I am often asked about the source of entrepreneurship. Is it inherited? Can it be nurtured? Clearly, there are natural-born entrepreneurs just as there are hypertalented ballplayers and opera singers. But I believe that each of us, to one degree or another, has a natural predisposition to be an entrepreneur.

Evolutionary biology tells us that those of us who are here today have survived because we have superior adaptive skills, the hallmark of any good entrepreneur. The common gift of humanity is that we are all hard-wired to solve problems by creating new solutions. But then why aren't there more entrepreneurs?

In the U.S., at least, I think the answer is that the prevailing system of management, carefully maintained by corporate America, gradually suppresses our natural economic instincts. Let's remember that this system grew out of the military, which was pretty much the only large-scale structure to which postwar corporations could look for an organizational model. That model worked well, for a generation or so, because veterans were accustomed to it. As GIs, they had been trained to complete the tasks that were put in front of them and not to question orders or instructions. It didn't hurt that there was so much money to be made back in those days, and that American business faced decimated competition from overseas.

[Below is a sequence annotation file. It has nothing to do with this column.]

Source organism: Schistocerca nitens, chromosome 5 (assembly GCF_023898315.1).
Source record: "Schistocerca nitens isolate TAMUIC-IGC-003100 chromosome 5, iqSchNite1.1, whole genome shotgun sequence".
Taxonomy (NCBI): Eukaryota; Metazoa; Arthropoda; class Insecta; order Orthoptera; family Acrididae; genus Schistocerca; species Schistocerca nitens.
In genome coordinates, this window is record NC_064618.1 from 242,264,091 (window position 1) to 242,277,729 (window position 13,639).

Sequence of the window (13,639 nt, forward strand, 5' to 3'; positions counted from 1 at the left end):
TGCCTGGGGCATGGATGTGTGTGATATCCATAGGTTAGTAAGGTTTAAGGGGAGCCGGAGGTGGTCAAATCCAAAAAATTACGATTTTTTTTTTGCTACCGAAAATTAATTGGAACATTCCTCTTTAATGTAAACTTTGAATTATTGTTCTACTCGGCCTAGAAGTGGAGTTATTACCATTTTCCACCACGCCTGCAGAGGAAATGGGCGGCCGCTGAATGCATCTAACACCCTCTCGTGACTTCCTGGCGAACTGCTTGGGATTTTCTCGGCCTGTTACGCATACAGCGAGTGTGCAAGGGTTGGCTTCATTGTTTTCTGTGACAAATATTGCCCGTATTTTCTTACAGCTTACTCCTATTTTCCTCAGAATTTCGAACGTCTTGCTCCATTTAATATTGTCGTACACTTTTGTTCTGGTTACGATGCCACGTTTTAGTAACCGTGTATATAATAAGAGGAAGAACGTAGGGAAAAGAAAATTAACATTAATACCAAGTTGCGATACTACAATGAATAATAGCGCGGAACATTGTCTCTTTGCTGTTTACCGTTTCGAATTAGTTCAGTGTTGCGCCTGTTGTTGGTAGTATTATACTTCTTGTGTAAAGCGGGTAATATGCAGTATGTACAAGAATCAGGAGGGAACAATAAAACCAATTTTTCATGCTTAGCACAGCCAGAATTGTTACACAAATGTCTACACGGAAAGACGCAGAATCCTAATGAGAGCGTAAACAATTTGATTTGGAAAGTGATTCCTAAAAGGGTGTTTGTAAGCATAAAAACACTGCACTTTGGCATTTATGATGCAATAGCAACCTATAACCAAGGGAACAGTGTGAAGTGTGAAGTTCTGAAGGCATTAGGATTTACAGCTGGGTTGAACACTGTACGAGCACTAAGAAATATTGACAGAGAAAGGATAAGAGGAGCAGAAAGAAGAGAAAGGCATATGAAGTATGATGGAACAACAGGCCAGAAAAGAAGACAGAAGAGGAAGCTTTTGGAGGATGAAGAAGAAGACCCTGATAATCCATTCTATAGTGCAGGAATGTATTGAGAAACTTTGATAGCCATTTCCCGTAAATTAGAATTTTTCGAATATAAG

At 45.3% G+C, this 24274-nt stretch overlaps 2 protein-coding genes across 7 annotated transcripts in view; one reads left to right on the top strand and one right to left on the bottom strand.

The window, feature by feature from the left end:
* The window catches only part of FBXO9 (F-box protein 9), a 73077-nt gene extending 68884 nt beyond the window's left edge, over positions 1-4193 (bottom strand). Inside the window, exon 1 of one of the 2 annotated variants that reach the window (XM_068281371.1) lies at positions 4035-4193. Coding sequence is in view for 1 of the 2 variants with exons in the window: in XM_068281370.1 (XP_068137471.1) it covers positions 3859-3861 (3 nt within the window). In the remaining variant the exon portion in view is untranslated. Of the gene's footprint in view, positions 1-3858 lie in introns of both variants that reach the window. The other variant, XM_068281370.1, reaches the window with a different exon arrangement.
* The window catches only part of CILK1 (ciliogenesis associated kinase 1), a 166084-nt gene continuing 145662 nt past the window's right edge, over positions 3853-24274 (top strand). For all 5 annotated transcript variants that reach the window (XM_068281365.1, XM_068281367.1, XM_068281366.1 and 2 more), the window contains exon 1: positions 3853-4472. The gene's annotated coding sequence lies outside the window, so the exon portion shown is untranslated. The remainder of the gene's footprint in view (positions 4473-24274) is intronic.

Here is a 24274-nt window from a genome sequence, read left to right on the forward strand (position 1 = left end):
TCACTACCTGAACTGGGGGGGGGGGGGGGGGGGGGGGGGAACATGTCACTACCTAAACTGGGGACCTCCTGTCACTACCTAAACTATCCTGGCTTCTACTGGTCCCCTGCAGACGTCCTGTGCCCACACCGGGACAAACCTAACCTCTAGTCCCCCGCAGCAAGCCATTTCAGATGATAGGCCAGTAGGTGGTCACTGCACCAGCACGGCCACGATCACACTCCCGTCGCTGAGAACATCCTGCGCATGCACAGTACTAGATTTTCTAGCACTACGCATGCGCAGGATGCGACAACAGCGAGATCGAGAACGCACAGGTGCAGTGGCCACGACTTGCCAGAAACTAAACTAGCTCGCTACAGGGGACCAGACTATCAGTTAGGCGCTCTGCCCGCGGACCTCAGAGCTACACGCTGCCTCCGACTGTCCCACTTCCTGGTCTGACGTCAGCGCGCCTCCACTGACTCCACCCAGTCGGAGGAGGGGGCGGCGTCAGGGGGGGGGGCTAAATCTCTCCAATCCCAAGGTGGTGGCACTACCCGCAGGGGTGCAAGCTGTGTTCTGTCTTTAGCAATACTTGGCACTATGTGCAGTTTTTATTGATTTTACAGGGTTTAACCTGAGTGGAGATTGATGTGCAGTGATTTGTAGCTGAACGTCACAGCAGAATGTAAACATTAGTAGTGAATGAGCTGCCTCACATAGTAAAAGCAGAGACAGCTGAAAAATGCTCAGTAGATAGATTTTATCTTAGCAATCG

Starting in the late 1960s, however, the system's flaws were exposed by foreign competitors and by advances in technology that enabled self-starters to wrest control of important information away from the powerful few. The corporate system was strong enough to endure but not to dominate. Which brings us to today. As editor-at-large Michael S. Hopkins argues in this month's witty and engaging cover story, there has never been a better time to be an American entrepreneur. Our political, cultural, and economic power brokers may have as yet failed to sufficiently organize sources of capital and the ecosystem of support. Nevertheless, conditions are such that the entrepreneur in all of us can claim his or her entrepreneurial birthright. Many will come up short. That's Darwin for you. But a greater number of us are going to take a crack at entrepreneurship, and the winners will dazzle all the more.

John Koten